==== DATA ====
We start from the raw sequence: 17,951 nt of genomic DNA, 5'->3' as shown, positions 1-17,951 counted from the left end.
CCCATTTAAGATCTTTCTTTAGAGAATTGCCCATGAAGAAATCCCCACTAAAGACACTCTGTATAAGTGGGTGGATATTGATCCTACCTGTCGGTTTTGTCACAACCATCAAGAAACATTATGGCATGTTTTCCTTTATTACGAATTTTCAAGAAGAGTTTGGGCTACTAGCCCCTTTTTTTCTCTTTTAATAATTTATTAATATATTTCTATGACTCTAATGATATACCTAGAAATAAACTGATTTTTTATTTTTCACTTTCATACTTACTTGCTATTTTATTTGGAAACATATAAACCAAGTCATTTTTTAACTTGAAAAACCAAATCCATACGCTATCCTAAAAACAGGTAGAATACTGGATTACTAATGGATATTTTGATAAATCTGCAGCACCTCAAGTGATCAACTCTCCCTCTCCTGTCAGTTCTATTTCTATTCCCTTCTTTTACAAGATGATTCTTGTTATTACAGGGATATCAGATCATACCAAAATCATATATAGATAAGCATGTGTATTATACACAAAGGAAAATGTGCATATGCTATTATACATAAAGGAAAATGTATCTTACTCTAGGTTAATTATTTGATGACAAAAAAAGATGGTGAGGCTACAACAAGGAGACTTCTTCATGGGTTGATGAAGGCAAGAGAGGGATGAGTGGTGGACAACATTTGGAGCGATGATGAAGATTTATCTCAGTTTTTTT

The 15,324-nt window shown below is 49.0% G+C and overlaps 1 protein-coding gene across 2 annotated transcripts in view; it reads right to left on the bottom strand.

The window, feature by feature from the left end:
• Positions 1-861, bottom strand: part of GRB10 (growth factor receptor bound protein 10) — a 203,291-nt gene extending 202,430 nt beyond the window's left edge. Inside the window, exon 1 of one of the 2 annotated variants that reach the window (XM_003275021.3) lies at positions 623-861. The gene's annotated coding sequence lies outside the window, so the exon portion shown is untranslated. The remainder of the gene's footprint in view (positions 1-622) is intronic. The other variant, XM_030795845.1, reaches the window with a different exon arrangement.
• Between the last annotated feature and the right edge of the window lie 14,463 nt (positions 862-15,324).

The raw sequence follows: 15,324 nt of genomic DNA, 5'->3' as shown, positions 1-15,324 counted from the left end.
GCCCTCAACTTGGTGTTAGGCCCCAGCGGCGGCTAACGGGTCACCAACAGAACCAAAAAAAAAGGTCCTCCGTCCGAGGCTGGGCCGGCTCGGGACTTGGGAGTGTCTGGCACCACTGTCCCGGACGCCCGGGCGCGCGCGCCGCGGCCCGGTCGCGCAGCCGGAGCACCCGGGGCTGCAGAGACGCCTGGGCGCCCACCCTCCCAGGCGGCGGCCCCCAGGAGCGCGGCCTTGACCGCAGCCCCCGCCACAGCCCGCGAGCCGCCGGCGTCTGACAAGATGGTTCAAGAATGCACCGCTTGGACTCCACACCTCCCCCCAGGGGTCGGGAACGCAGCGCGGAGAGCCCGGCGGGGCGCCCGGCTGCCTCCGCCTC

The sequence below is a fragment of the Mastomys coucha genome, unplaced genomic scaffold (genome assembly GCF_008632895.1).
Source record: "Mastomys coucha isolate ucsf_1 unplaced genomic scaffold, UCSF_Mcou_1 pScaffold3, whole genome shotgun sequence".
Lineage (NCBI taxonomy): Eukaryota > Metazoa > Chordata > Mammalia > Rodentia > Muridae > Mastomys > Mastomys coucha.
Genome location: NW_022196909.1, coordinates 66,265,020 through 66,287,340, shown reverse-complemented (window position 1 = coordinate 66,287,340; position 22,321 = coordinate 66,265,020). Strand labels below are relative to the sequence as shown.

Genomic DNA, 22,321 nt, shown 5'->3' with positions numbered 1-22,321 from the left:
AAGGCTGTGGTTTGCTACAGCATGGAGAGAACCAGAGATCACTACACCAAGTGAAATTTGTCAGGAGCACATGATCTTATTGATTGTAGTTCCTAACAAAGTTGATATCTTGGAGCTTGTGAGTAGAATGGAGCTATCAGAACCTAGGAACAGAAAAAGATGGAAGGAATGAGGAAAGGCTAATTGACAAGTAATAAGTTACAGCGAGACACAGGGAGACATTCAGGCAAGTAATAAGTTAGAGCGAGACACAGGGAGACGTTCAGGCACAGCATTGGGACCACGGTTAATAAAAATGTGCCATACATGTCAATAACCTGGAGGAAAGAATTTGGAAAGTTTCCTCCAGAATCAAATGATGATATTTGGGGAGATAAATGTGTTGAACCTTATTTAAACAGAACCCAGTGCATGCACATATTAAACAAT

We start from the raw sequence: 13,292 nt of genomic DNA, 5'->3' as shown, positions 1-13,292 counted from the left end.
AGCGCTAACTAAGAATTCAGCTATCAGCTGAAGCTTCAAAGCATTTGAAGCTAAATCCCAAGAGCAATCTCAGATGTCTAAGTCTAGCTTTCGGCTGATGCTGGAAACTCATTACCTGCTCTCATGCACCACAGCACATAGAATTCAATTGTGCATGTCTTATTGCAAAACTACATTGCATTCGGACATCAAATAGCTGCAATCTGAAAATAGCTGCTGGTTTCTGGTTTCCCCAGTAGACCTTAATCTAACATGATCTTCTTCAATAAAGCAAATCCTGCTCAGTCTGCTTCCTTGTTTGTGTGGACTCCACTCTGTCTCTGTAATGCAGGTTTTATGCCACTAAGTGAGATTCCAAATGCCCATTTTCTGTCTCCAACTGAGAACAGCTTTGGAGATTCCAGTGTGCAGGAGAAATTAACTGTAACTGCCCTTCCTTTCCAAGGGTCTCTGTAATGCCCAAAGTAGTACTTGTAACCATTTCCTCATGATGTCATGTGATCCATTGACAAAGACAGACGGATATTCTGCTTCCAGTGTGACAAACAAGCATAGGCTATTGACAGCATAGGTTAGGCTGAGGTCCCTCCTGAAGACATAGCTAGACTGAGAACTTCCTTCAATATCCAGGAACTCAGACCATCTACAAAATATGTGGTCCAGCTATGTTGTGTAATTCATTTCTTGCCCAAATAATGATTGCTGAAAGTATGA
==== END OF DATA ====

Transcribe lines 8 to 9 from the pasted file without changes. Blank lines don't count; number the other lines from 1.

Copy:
GCCCTCAACTTGGTGTTAGGCCCCAGCGGCGGCTAACGGGTCACCAACAGAACCAAAAAAAAAGGTCCTCCGTCCGAGGCTGGGCCGGCTCGGGACTTGGGAGTGTCTGGCACCACTGTCCCGGACGCCCGGGCGCGCGCGCCGCGGCCCGGTCGCGCAGCCGGAGCACCCGGGGCTGCAGAGACGCCTGGGCGCCCACCCTCCCAGGCGGCGGCCCCCAGGAGCGCGGCCTTGACCGCAGCCCCCGCCACAGCCCGCGAGCCGCCGGCGTCTGACAAGATGGTTCAAGAATGCACCGCTTGGACTCCACACCTCCCCCCAGGGGTCGGGAACGCAGCGCGGAGAGCCCGGCGGGGCGCCCGGCTGCCTCCGCCTC

The sequence below is a fragment of the Mastomys coucha genome, unplaced genomic scaffold (genome assembly GCF_008632895.1).